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Stevens v. State Compensation Insurance Fund

Court of Workers Compensation of Montana

December 3, 1993

PATRICK STEVENS Petitioner
v.
STATE COMPENSATION INSURANCE FUND/STANFORD STEVENS Defendant/Employer.

          Submitted: November 16, 1993

          MR. MICHAEL G. EISELEIN ATTORNEY AT LAW

          ON BEHALF OF THE PETITIONER MR. MICHAEL P. HERINGER ATTORNEY AT LAW MS. SUSAN C. WITTE ATTORNEY AT LAW

          ON BEHALF OF THE DEFENDANT MR. IRA D. EAKIN ATTORNEY AT LAW ON BEHALF OF THE EMPLOYER

          ORDER ADOPTING FINDINGS OF FACT AND CONCLUSIONS OF LAW OF HEARING EXAMINER AND ENTERING JUDGMENT

          ROBERT J. CAMPBELL Presiding Hearing Examiner

         The above-entitled matter was duly heard by Court-appointed Hearing Examiner, ROBERT J. CAMPBELL who conducted the hearing, considered the evidence and prepared and submitted Findings of Fact and Conclusions of Law and Proposed Judgment for consideration by the Court.

         The Court has reviewed the record of the proceedings. The record clearly supports the conclusion of the hearing examiner that petitioner is entitled to benefits and was not guilty of fraud. Carolyn Becker's inconsistent stories, bias, and fabricated story of a conversation with a deceased individual were fatal to the fraud allegations against petitioner.

         The Court also agrees with the hearing examiner's conclusion that petitioner is not entitled to a penalty or attorney fees. However, additional discussion of that matter is warranted.

         The petitioner's industrial accident occurred on October 25, 1990. Thus, the 1989 workers' compensation laws apply to his request for a penalty and attorney fees. Section 39-71-2907(1), MCA (1989) provided in relevant part:

         When payment of compensation has been unreasonably delayed or refused by an insurer . . . the order granting a claimant compensation benefits may be increased by the workers' compensation judge by 20%. [Emphasis added.]

         Section 39-71-611, MCA (1989) governs the award of any attorney fee, and provided in relevant part:

(1) The insurer shall pay reasonable costs and attorney fees as established by the workers' compensation court if:
(a) the insurer denies liability for a claim for compensation or terminates compensation benefits;
(b) the claim is later adjudged compensable by the workers' compensation court; and
(c) in the case of attorneys' fees, the workers' compensation court determines that the insurer's actions in denying liability or terminating benefits were unreasonable. [Emphasis added.]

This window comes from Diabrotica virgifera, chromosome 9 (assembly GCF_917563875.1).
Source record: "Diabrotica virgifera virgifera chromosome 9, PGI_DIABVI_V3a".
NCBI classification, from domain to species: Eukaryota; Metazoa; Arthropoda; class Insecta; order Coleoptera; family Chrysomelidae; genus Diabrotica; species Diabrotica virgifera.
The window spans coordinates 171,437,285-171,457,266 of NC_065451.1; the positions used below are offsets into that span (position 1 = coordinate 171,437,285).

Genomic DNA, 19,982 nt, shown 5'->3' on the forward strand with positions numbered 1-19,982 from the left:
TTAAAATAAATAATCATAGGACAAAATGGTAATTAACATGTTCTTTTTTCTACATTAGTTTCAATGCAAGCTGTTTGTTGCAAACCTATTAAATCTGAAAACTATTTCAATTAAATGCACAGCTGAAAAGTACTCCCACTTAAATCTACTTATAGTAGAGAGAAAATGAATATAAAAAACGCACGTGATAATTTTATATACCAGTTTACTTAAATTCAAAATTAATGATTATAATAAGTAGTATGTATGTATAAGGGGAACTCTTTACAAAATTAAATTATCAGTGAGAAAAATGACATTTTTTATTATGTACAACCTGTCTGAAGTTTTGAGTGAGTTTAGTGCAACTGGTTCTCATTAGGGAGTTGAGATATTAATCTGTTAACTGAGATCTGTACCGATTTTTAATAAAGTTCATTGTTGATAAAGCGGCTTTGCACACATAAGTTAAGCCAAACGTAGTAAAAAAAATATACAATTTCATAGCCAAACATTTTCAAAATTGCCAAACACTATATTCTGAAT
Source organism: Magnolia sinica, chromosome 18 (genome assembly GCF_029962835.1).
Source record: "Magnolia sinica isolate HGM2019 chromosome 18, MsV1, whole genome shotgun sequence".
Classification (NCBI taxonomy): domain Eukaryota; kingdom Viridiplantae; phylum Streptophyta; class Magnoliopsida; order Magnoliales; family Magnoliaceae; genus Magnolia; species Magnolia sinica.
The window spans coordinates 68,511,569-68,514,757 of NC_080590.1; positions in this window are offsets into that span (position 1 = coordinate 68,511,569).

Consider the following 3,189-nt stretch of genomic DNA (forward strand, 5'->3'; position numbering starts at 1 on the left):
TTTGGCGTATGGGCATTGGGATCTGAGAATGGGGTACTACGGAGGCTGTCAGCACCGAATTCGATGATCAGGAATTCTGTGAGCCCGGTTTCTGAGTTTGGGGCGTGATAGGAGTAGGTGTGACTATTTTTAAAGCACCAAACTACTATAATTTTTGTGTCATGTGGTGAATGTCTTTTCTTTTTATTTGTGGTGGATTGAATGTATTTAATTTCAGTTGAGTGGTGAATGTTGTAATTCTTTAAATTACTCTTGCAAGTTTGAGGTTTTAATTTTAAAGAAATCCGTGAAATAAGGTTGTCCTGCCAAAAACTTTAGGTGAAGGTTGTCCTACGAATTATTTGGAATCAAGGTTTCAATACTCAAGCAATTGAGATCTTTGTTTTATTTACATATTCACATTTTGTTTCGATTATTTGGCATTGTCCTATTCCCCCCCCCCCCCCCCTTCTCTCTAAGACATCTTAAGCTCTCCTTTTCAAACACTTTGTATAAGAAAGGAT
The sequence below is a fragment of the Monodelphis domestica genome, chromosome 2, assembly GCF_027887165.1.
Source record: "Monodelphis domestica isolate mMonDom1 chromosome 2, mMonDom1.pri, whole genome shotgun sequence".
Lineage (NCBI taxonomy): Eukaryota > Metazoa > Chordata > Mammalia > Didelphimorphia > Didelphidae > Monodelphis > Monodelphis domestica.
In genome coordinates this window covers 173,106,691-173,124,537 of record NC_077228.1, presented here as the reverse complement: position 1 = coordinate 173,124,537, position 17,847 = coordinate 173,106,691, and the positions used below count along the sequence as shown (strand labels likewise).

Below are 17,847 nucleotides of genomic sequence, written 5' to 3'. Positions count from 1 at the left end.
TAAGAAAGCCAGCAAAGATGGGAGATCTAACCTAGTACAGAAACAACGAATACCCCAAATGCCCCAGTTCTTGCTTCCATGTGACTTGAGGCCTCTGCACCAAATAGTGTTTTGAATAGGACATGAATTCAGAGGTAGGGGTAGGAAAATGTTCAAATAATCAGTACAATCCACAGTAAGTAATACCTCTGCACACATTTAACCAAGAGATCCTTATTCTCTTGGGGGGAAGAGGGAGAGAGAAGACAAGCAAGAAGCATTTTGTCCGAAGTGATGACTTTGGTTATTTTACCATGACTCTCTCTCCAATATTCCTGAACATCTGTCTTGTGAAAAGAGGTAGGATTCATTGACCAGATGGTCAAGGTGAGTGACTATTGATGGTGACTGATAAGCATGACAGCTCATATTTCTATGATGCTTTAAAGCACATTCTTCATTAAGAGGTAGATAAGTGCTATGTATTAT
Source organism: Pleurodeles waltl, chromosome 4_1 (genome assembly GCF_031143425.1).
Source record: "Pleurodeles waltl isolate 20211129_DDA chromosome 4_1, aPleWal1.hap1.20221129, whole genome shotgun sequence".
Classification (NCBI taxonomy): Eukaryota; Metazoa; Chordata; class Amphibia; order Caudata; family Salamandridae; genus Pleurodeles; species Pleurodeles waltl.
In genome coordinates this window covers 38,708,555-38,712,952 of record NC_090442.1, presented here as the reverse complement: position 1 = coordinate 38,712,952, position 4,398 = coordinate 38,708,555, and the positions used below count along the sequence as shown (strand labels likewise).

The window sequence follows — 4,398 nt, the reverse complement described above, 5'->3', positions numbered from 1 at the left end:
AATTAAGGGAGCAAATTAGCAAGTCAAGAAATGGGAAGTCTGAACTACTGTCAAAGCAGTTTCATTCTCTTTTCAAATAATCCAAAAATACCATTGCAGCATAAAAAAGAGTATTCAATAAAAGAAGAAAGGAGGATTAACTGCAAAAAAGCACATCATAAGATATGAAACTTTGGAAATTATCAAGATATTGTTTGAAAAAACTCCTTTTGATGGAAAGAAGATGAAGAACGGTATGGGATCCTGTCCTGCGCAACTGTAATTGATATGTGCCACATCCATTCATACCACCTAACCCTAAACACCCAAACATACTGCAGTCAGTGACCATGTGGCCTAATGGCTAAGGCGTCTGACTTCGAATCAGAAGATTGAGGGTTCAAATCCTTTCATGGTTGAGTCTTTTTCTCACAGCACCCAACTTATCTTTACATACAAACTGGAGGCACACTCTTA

Thus, neither a penalty nor attorney fees are automatically awarded merely because a claimant prevails at trial. They are to be awarded only where the actions of the insurer were "unreasonable."

         The imposition of a penalty is inappropriate where there is a legitimate factual or legal dispute concerning benefits under the Workers' Compensation Act. See Garmann v. E.R. Fegert Co., 226 Mont. 432, 437, 736 P.2d 123 (1987); Hengel v. Pacific Hide & Fur Depot, 224 Mont. 525, 530, 730 P.2d 1163 (1986). The penalty provided by the Act was not "intended to eliminate the right of the insurer to assert a legitimate defense." Van Daveer v. Stauffer Chemical Co., 200 Mont. 218, 225, 657 P.2d 1142 (1982). Since the attorney fee statute adopts a similar "unreasonableness" standard, these principles apply as well to any award of attorney fees.

         The reasonableness of the State Fund's termination of petitioner's benefits must be judged in light of what it knew at the time of the termination and during the period leading up to trial. The first fact of consequence was the report of petitioner's ex-wife that petitioner was not injured at work, and her willingness to testify under oath at any trial. Her possible bias against her ex-husband did not render her either incompetent to testify or incredible. As a general matter, a witness is competent to testify unless "he is incapable of expressing himself or is incapable of understanding the duty to tell the truth." State v. Van Dyken, 242 Mont. 415, 435, 791 P.2d 1350 (1990). Even a convicted perjurer is a competent witness. State v. Barick, 143 Mont. 273, 284, 389 P.2d 170 (1964). Finally, the testimony of a single witness, if believed by the fact finder, is sufficient to sustain a verdict, State v. Azure, 181 Mont. 47, 55, 591 P.2d 1125 (1979), irrespective of the witness' bias, Anas v. State, 726 P.2d 552 (Alaska Ct. App. 1986). Prosecutors in criminal cases often rely on individuals with checkered backgrounds and obvious bias. Lacking some obvious and overwhelming flaw in the evidence provided by Carolyn Becker (petitioner's ex-wife) it was not unreasonable for the State Fund to rely on her information.